Tuesday, February 8, 2011

ICU Rounds Report - The Trouble with Transfusions

When to give blood continues to perplex. In the past we've blogged about paucity of good, randomized data to help decided transfusion triggers. Now, surgeons have added yet another retrospective study showing potentially big problems with transfusion. Looking at over 10,000 patients in the American College of Surgery National Surgical Quality Program database, the authors found giving one or two units of blood was associated with greater chance of death  (odds ratio [OR], 1.29; 95% CI, 1.03–1.62) or a bad complication: pulmonary (OR, 1.76; 95% CI, 1.48–2.09), septic (OR, 1.43; 95% CI, 1.21–1.68), thromboemoblic (OR, 1.77; 95% CI, 1.32–2.38) or wound (OR, 1.87; 95% CI, 1.47–2.37).

The amount retrospective data in this area seems to grow every month. Unfortunately, there hasn't been a parallel increase in clinically useful data from RTCs. To review, here is a partial list of some big retrospective papers. Again and again, these reviews find transfusion of PRBCs is harmful in most of our common situations. Every trial makes some attempt at controlling for relevant co-morbidities, but controlling here is impossible. No one can say why the transfused group did worse - was it from the transfusion or the process that lead to it?  Remember, only the TRICC and TRACS trial have been well conducted and randomized.

In Critically Ill patients:
"For similar degrees of organ dysfunction, patients who had a transfusion had a higher mortality rate. For matched patients in the propensity analysis, the 28-day mortality was 22.7% among patients with transfusions and 17.1% among those without (P = .02); the Kaplan-Meier log-rank test confirmed this difference"
Vincent JL, Baron JF, Reinhart K, Gattinoni L, Thijs L, Webb A, Meier-Hellmann A, Nollet G, Peres-Bota D: Anemia and blood transfusion in critically ill patients. JAMA 2002; 288:1499–507

"Transfusion practice has changed little during the past decade. The number of RBC units transfused is an independent predictor of worse clinical outcome."
Corwin HL, et al. The CRIT Study: Anemia and blood transfusion in the critically ill—current clinical practice in the United States. Crit Care Med 2004; 32:39–52

"Despite the inherent limitations in the analysis of cohort studies, our analysis suggests that in adult, intensive care unit, trauma, and surgical patients, RBC transfusions are associated with increased morbidity and mortality and therefore, current transfusion practices may require reevaluation."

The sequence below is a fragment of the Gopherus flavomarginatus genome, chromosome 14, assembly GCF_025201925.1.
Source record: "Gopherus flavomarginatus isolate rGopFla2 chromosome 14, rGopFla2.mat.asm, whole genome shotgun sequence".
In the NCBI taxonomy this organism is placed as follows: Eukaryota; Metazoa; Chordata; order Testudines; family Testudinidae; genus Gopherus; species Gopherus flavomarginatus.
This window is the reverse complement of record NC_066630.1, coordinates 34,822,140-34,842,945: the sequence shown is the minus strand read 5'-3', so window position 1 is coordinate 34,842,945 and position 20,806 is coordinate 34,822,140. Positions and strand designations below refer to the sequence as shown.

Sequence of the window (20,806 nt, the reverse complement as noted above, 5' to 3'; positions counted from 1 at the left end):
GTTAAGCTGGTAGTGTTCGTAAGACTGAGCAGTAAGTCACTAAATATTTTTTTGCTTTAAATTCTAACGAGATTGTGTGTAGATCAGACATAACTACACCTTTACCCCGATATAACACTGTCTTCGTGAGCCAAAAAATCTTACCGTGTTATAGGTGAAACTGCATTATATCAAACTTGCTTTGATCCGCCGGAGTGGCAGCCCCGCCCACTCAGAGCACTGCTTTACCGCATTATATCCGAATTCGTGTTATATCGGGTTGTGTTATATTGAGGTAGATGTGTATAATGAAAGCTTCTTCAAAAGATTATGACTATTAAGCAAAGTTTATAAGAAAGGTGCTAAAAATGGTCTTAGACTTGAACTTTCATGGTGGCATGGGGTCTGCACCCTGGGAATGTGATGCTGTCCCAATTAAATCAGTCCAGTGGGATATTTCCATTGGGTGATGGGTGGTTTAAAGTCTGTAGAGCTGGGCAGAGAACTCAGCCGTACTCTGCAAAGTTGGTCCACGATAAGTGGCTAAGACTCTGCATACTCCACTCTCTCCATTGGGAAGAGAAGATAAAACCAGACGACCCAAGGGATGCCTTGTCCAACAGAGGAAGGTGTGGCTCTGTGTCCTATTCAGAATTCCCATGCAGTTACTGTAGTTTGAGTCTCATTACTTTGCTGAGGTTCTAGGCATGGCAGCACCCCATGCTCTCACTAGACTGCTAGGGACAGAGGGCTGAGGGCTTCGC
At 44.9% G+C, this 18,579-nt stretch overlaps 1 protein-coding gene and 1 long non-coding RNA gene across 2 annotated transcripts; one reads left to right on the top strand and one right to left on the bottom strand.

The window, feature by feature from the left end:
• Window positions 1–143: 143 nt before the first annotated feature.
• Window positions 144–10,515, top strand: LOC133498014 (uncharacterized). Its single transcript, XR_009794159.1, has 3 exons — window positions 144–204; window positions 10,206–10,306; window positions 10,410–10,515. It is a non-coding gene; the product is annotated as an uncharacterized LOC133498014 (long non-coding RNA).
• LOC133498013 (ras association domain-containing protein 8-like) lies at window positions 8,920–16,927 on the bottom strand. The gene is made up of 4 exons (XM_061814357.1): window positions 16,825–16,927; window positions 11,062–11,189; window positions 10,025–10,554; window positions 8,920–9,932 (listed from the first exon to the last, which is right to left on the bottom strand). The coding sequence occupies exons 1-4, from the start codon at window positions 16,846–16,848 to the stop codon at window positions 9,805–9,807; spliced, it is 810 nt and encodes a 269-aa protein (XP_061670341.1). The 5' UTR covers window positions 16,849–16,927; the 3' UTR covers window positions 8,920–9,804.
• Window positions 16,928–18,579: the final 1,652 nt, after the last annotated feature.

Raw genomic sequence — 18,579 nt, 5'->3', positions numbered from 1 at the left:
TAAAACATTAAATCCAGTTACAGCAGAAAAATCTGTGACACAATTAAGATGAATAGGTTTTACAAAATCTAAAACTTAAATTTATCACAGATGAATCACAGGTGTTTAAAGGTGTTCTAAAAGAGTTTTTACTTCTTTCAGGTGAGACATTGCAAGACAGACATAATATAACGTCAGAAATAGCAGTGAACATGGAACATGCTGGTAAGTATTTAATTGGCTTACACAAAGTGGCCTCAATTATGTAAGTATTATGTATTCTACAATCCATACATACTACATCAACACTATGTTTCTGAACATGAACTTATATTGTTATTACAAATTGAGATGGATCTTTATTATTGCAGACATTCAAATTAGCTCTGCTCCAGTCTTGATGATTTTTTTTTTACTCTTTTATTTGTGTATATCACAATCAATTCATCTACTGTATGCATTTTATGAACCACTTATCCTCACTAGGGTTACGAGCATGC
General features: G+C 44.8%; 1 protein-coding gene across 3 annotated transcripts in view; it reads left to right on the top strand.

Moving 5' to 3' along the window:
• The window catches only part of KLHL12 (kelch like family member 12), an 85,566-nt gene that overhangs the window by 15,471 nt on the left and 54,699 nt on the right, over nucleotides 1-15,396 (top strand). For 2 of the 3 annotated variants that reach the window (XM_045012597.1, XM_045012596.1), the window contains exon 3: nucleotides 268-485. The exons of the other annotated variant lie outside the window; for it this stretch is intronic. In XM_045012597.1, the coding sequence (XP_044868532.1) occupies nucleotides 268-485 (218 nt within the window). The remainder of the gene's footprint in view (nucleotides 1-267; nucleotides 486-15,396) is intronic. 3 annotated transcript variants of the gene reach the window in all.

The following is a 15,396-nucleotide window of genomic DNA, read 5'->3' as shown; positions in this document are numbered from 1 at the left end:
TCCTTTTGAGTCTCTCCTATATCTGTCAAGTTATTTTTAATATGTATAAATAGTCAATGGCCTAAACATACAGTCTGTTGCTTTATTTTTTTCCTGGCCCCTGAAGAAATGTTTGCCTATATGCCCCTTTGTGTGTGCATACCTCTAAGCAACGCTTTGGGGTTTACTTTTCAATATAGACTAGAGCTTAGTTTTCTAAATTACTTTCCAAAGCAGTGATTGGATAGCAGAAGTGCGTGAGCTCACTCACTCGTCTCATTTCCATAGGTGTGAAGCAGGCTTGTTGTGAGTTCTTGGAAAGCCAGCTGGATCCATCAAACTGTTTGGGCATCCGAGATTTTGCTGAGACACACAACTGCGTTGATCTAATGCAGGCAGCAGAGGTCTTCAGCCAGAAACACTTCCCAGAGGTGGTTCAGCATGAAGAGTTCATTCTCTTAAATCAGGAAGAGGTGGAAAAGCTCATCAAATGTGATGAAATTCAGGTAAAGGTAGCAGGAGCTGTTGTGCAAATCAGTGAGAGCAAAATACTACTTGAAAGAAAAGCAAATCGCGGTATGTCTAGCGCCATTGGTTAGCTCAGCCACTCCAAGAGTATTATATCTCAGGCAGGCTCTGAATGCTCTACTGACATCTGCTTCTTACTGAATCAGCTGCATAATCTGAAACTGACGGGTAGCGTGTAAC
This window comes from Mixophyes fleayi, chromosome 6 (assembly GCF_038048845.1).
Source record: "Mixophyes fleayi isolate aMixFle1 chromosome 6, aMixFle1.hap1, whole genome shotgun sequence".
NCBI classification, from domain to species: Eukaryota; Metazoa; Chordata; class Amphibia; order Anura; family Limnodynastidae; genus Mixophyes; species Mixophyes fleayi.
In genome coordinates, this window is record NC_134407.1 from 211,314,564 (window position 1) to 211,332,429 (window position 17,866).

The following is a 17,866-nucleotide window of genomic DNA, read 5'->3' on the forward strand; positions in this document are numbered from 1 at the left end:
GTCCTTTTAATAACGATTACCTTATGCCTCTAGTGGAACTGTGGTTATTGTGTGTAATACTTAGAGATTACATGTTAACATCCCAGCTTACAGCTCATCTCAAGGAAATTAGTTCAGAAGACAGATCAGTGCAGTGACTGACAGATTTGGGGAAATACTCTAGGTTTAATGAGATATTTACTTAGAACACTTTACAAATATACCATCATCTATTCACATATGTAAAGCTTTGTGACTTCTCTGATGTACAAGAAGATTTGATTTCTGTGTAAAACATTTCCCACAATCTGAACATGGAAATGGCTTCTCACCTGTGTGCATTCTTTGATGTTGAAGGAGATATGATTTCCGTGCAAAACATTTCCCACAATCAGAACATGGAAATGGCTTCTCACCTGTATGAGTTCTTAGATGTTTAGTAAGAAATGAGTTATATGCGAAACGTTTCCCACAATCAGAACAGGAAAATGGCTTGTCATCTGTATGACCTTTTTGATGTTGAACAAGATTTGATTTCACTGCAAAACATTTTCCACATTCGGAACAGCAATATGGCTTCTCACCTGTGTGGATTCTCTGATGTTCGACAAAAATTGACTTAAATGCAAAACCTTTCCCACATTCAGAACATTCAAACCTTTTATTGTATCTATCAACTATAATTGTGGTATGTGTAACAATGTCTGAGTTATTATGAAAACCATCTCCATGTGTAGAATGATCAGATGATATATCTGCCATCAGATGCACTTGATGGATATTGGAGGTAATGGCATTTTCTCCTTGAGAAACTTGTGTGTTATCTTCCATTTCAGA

Marik PE, et al. Efficacy of erythrocytes transfusion in the critically ill: A systematic review of the literature. Crit Care Med 2008; 36:2667–74

"Intraoperative blood transfusion is associated with a higher risk of mortality and morbidity in surgical patients with severe anemia."
Glance LG, et al. Association between Intraoperative Blood Transfusion and Mortality and Morbidity in Patients Undergoing Noncardiac Surgery. Anesthsiology 2011; 114(2):283-292

In Cardiac Surgery
"Perioperative red blood cell transfusion is the single factor most reliably associated with increased risk of postoperative morbid events after isolated coronary artery bypass grafting. Each unit of red cells transfused is associated with incrementally increased risk for adverse outcome"
Koch CG, et al. Morbidity and mortality risk associated with erythrocytes and blood-component transfusion in isolated coronary artery bypass grafting. Crit Care Med 2006; 34:1608–16

"Exposure to both hemodilutional anemia and RBC transfusion during surgery are associated with increased risk of low-output heart failure (LOF), defined as placement of an intraoperative or postoperative intra-aortic balloon pump, return to CPB after initial separation, or treatment with multiple pressors."
Surgenor SD, et al. Intraoperative erythrochites transfusion during coronary artery bypass graft surgery increases the risk of postoperative low-output heart failure. Circulation 2006; 114:I43–8

"Exposure to 1 or 2 U of RBCs was associated with a 16% increased hazard of decreased survival after cardiac surgery"
Surgenor SD, et al. The association of perioperative erythrochites transfusions and decreased long-term survival after cardiac surgery. Anesth Analg 2009; 108:1741–6

"Red blood cell transfusion in patients having cardiac surgery is strongly associated with both infection and ischemic postoperative morbidity, hospital stay, increased early and late mortality, and hospital costs."
Murphy GJ, et al. Increased mortality, postoperative morbidity, and cost after erythrochites transfusion in patients having cardiac surgery. Circulation 2007; 116:2544–52

In Trauma: